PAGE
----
White lies come a cropper

K. Raveendran

We know how the world views Taj Mahal as a beautiful monument of love. We also know that the world considers Bangalore and Hyderabad as Indian versions of Silicon Valley. But we never knew that there is a world famous stretch of land near an airstrip in Nagpur and it happens to be owned by Anil Ambani. The discovery has been made possible by the Rafale deal with Dassault Aviation.
In a reported conversation with CNBC-TV18 in Paris, Dassault CEO Eric Trappier says his company picked Reliance as its partner because the Anil Ambani-led company had land near an airfield in Nagpur and not because of anything else.
The Dassault CEO’s desperation to deflect the criticism that Prime Minister Modi had foisted Reliance on the French company as a partner for the defence offset contract worth Rs30,000 crore as a quid pro quo is understandable, but he cannot be pardoned for making a lie sound so blatant. How did Trappier learn about this crucial stretch of land unless he had read about it in his school text book? If that is not the case, someone has brought to his attention that there is such a land and that was the only available choice if his company was interested in the deal. And it requires no rocket science to deduce who that someone is. There are hundreds of such lands in different parts of the country and owned by different people. And why on earth only Nagpur, except that it is close to father land?
Trappier is even clumsier in defending Anil Ambani’s company, formed barely 10 days before the contract was announced, as the preferred partner. He could not have said that the company opted for Reliance on the basis of its track record. So he comes up with a most curious one. It is the lack of experience that makes the mark! In fact, he is reported to have said that the Anil Ambani firm was the ‘most qualified vendor’ because Dassault, with over 90 years of experience in the sector, was bringing the technical know-how. That is how, according to him, land became the only consideration. It is said that it is difficult to teach new things to those with pre-conceived notions. But one never knew that this applies to industrial activity, where prior experience can be a major deterrent. Public sector HAL has been a victim of the application of this new French theory.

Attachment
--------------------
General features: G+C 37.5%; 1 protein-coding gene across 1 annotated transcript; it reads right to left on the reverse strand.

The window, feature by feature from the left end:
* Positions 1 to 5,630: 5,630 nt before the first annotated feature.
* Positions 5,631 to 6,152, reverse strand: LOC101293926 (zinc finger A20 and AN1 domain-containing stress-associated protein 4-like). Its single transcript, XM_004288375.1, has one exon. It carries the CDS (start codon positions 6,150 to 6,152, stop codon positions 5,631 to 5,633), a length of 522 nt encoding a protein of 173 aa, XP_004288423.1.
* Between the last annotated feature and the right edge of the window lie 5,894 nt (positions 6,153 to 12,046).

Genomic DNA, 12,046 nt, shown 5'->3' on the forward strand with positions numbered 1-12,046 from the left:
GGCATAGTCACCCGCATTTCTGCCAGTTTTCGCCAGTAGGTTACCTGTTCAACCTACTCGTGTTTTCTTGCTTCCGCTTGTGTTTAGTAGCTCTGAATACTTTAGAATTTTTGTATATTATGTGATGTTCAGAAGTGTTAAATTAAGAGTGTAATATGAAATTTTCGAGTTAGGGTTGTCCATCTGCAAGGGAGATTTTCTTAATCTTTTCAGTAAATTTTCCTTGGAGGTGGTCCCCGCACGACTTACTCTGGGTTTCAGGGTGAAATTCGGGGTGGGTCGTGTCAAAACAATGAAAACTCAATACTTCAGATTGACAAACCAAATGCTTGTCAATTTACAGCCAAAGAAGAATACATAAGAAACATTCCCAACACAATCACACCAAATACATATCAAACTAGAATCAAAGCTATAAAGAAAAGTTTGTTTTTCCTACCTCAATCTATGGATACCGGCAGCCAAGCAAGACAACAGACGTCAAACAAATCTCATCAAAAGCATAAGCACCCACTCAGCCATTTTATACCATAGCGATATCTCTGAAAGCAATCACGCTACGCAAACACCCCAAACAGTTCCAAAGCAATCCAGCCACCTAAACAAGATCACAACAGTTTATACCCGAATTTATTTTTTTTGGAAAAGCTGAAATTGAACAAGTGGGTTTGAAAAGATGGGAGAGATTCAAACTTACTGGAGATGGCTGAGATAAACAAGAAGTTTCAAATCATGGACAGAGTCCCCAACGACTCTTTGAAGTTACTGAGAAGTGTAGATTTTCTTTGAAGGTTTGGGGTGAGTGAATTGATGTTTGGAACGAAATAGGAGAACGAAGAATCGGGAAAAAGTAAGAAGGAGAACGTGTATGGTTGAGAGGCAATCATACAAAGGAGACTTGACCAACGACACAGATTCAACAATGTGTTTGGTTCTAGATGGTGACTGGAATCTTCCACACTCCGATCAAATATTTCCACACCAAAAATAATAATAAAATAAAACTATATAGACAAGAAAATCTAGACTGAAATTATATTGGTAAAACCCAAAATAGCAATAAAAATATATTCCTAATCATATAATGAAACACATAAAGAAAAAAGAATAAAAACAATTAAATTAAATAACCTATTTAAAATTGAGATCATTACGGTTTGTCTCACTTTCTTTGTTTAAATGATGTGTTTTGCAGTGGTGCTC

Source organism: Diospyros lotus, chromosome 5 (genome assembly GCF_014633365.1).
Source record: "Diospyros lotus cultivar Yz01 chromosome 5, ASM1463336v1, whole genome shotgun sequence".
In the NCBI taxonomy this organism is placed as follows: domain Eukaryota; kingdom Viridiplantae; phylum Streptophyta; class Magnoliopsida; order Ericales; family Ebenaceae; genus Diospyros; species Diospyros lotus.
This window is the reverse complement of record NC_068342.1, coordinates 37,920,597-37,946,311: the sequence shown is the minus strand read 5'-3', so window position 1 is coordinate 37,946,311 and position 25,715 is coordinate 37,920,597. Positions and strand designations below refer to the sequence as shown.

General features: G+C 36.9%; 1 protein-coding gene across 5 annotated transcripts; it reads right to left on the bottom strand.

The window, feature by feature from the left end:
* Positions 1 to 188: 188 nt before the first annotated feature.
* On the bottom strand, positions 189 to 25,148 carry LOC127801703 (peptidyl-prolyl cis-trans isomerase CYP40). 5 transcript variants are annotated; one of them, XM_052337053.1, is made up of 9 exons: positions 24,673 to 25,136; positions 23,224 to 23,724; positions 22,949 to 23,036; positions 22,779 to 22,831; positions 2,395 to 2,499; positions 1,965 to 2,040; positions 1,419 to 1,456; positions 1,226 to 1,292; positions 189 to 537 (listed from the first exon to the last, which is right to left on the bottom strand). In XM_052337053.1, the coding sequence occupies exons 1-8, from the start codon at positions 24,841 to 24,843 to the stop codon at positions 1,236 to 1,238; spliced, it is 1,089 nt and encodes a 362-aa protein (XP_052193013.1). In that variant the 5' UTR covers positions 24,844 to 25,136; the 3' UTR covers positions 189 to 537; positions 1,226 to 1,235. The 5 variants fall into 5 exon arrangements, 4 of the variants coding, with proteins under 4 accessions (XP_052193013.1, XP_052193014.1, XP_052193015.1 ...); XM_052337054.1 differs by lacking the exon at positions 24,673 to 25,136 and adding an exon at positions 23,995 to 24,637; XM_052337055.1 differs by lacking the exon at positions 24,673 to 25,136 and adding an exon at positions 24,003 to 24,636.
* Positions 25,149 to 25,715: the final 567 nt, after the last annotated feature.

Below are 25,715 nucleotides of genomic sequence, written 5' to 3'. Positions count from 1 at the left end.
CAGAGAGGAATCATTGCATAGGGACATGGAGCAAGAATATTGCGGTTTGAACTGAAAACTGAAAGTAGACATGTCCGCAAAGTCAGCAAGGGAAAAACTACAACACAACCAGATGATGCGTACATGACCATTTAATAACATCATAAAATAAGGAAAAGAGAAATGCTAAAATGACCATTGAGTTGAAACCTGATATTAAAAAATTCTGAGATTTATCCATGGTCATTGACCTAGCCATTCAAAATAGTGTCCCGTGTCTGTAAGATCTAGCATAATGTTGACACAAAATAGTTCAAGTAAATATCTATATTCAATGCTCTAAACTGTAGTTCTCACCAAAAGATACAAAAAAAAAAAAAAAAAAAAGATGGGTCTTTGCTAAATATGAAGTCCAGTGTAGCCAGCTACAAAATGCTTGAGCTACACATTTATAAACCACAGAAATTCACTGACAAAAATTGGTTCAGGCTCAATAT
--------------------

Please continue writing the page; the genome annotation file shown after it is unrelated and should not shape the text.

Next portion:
The Dassault CEO must take a crash course on how to tell a lie convincingly. And plenty of teaching material is available with his acquaintances and partners on this side so that he does not have to take time off his busy work. The government and the ruling party have some of the best talent in the trade.
But despite all that Dassault and a whole battalion of Modi defenders have said and done so far, the charge of impropriety in the Rafale deal is sticking out like a sour thumb. Initially when Congress president Rahul Gandhi raised a problem, quoting from an interview with French President Emmanuel Macron, asserting that there was no secrecy clause in the Rafale deal about the terms of the contract, it failed to kick up much dust, especially as the French government confirmed that the deal legally bound the two nations to protect information that can impact security and operational details of the deal.
Then came the startling disclosure by former President Francois Hollande that the Indian government had proposed the name of the Anil Ambani group as partner, contradicting whatever the Modi government has been maintaining since the controversy erupted. Subsequent disclosures further established that the Prime Minister had personally intervened in the matter and re-negotiated the deal, including its basic components and costs, to include friend Anil Ambani’s company as a mandatory requirement.
Rahul Gandhi has been consistently raising the heat by alleging that ‘Modi the chowkidar’ had robbed the people of India of Rs30,000 crore to put into the pocket of Anil Ambani. He harped on the theme at every public meeting, but the campaign lacked the ‘critical mass’ to turn it into a full-scale scam, like Bofors or 2G, as Modi had done in the run-up to the 2014 elections. Also, party insiders entertained a certain element of doubt over its efficacy as the key thrust of the party’s 2019 campaign. But with more disclosures on their way, the issue has assumed an importance that even Rahul may not have imagined when he took up the cause initially. Now, with the CBI controversy getting entangled with it, Rafale seems to have become the best bet for Congress to beat Modi, who is appearing more and more vulnerable with each passing day.
Modi’s midnight drama to stem the rot in CBI, with his own blue-eyed boy Rakesh Asthana and boss Alok Verma battling out in the open, has sullied the prime minister’s reputation as he is seen stonewalling a move by the CBI chief to probe the decision-making process in the Rafale deal. The drubbing from the Supreme Court, which virtually struck down the government’s action against Verma, is not helping Modi’s cause, although Blog and Finance Minister Arun Jaitley was on hand  to interpret the overall decision of the court to be in favour of the government and in the interest of transparency. Caesar’s wives must be above blame, he says, but sees no ground for Caesar himself to be clean. (IPA)

Sunday, 11 November, 2018